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Chemosphere. 2016 Feb;144:459-66. doi: 10.1016/j.chemosphere.2015.09.023. Epub 2015 Sep 18.

Amelioration of particulate matter-induced oxidative damage by vitamin c and quercetin in human bronchial epithelial cells.

Author information

1
Institute of Biotechnology, Key Laboratory of Chemical Biology and Molecular Engineering of National Ministry of Education, Shanxi University, Taiyuan 030006, China.
2
Institute of Environmental Science, Shanxi University, Taiyuan 030006, China.
3
Department of Neurology, Harvard Medical School, Boston, MA 02115, USA.
4
Institute of Biotechnology, Key Laboratory of Chemical Biology and Molecular Engineering of National Ministry of Education, Shanxi University, Taiyuan 030006, China; College of Life Science, Zhejiang Chinese Medical University, Hangzhou 310053, China. Electronic address: lzy@sxu.edu.cn.

Abstract

Exposure to fine particulate matter (PM2.5) has a close association with respiratory damage. Vitamin c and quercetin have been documented to possess antioxidant and anti-inflammation properties. However, their potential protective effects against PM2.5-induced respiratory damage have not been evaluated yet. Hence, the study was aimed to investigate their protective effects and delineate the possible mechanisms. The results indicated that PM2.5 depleted the cell viability of 16HBE cells, elevated reactive oxygen species (ROS) generation, and inhibited mitochondrial genes expressions, including fusion proteins Mfn1 and OPA1, along with biogenesis markers SIRT1 and p53R2. Additionally, the damage of mitochondrial morphology was observed upon PM2.5 exposure using both JC-1 and MitoTracker Red staining. Expressions of mitochondrial respiratory chain genes including NDUFS2 and UQCRI1 were also attenuated by PM2.5 exposure. Furthermore, PM2.5 promoted the mRNA levels of NADPH oxidase and inflammation cytokines. However, the addition of vitamin c or quercetin strikingly antagonized the PM2.5-induced toxic effects. Collectively, these findings suggest that vitamin c and quercetin have repressive roles in respiratory oxidative damage incurred by PM2.5, which provide the theoretical basis about intervention and control of food nutrients on PM2.5-induced human adverse health.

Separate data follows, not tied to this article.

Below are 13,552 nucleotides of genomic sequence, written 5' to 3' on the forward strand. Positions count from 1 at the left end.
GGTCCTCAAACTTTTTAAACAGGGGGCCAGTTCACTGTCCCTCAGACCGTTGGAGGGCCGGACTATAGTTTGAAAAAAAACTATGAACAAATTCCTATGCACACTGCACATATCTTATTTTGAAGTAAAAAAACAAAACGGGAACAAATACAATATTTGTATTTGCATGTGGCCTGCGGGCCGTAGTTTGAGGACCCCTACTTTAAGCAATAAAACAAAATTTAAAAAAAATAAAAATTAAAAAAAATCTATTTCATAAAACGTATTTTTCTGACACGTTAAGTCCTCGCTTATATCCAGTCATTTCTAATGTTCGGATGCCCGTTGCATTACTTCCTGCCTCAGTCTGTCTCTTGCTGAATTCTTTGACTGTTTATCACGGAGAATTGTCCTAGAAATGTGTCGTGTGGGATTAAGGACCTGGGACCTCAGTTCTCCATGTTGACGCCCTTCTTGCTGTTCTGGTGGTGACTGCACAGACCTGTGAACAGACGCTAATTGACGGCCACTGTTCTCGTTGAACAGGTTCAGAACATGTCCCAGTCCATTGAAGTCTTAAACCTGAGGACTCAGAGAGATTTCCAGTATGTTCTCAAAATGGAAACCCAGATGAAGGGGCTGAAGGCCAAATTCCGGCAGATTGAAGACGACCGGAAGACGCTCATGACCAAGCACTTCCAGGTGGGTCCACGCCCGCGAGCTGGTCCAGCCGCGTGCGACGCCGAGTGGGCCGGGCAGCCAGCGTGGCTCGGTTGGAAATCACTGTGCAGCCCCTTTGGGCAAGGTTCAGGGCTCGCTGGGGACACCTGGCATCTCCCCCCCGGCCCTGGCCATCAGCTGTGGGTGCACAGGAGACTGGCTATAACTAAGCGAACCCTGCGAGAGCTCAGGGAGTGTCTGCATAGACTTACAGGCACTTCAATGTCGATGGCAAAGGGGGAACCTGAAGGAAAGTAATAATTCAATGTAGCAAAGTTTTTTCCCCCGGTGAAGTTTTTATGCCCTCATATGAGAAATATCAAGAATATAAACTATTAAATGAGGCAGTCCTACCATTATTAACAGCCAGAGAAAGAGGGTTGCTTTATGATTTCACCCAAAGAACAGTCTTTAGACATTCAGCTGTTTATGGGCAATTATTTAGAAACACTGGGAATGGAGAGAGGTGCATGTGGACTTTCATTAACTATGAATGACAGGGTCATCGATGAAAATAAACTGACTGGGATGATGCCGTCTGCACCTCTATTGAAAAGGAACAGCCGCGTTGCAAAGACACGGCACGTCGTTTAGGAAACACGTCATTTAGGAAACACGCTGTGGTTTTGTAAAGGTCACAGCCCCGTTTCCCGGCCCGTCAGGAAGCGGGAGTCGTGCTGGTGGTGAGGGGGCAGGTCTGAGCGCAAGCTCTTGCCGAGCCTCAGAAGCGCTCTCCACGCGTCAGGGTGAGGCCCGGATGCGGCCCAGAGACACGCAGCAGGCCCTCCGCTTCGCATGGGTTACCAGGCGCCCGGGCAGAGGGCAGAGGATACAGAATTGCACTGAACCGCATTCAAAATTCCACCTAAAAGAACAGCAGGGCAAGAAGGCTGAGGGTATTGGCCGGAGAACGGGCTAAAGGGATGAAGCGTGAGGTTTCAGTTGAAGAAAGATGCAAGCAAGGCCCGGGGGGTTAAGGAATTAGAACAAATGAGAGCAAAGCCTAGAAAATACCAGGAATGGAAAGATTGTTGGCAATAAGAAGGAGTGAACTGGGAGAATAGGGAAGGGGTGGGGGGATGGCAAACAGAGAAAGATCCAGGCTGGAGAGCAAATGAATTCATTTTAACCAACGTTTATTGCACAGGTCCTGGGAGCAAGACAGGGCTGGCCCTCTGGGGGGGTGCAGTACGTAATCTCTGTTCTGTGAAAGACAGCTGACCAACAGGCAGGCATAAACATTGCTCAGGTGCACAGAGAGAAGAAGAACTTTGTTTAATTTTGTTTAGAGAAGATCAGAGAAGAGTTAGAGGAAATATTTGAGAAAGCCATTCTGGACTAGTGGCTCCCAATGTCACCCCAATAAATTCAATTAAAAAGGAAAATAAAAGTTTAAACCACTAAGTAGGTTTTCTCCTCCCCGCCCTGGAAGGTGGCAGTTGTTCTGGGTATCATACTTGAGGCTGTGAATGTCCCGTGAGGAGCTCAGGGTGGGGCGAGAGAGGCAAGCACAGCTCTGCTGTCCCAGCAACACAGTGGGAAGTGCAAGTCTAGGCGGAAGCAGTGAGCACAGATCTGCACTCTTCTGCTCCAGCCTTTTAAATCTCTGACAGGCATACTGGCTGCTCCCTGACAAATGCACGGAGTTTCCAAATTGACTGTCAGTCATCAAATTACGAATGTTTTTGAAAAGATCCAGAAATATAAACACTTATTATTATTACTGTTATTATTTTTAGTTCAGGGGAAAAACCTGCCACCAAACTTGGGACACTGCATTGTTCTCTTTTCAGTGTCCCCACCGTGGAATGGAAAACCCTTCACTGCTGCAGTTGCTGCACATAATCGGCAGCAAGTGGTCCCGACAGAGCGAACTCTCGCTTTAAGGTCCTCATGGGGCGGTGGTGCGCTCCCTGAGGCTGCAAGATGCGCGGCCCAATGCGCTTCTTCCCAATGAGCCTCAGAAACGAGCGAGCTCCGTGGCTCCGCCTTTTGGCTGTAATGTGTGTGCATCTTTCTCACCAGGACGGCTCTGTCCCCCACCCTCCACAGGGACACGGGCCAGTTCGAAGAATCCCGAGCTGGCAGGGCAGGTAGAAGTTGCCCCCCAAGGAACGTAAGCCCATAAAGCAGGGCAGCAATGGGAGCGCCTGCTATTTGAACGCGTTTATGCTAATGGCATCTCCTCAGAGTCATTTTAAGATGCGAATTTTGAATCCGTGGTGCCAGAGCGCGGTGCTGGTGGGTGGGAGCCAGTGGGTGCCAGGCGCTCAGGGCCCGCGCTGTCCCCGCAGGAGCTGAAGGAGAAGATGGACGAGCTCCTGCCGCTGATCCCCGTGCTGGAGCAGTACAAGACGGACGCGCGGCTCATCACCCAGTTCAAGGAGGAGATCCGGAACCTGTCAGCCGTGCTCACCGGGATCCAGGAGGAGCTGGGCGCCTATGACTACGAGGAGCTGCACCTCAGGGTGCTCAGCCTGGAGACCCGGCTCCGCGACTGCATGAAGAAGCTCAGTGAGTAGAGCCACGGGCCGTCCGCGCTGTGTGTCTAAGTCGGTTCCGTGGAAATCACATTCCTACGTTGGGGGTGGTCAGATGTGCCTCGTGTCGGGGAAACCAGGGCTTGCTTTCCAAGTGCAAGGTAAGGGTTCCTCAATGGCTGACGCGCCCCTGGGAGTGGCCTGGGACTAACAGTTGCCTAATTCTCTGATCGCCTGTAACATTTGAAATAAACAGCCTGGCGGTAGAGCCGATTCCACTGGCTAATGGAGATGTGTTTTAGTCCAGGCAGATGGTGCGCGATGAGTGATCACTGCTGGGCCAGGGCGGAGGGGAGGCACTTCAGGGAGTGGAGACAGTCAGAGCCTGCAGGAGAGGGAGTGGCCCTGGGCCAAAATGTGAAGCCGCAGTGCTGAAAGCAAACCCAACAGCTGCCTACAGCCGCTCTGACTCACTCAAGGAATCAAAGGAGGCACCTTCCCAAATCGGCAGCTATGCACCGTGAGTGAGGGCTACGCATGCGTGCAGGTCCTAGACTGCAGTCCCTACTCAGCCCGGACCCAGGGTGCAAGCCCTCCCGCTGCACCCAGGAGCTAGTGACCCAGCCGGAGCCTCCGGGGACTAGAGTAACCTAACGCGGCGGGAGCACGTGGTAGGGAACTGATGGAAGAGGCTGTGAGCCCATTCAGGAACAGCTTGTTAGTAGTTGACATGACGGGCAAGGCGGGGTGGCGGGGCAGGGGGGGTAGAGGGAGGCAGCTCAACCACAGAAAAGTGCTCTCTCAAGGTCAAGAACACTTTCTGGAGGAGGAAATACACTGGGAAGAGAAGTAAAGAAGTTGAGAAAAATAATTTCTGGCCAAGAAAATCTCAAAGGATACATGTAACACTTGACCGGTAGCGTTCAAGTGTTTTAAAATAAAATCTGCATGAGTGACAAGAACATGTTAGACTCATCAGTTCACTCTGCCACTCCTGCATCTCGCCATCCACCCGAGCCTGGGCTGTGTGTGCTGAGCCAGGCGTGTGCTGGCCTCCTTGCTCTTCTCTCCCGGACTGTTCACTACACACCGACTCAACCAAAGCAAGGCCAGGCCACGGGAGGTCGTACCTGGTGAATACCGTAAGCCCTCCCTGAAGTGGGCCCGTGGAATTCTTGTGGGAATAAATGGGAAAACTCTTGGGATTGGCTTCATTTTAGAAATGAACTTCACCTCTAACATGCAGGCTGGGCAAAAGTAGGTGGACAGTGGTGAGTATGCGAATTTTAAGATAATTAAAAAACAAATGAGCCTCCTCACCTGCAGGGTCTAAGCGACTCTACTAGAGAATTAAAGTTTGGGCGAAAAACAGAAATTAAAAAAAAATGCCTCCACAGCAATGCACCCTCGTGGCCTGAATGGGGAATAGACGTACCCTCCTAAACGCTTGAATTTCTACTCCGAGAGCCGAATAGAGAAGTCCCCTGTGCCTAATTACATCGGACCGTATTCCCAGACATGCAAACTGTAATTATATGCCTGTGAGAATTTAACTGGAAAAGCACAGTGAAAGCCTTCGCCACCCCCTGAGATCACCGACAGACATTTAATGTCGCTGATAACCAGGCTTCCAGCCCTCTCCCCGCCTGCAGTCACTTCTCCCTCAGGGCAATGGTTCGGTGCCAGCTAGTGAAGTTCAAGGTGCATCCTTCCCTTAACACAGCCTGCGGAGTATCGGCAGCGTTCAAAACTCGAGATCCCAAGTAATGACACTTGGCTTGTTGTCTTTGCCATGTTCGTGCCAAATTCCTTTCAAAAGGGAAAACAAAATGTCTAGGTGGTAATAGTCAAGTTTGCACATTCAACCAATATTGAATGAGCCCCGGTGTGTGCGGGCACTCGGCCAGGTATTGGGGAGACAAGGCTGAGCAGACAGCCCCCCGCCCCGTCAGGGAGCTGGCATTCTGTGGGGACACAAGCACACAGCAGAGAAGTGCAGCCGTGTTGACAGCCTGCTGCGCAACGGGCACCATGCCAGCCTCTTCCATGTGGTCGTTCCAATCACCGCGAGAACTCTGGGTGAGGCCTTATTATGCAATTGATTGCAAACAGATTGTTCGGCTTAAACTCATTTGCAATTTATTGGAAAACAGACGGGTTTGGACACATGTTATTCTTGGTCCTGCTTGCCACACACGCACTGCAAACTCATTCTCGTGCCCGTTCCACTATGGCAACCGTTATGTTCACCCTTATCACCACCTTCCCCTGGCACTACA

KEYWORDS:

16HBE; Inflammation; Mitochondria; PM(2.5); Quercetin; Vitamin c

[Indexed for MEDLINE]

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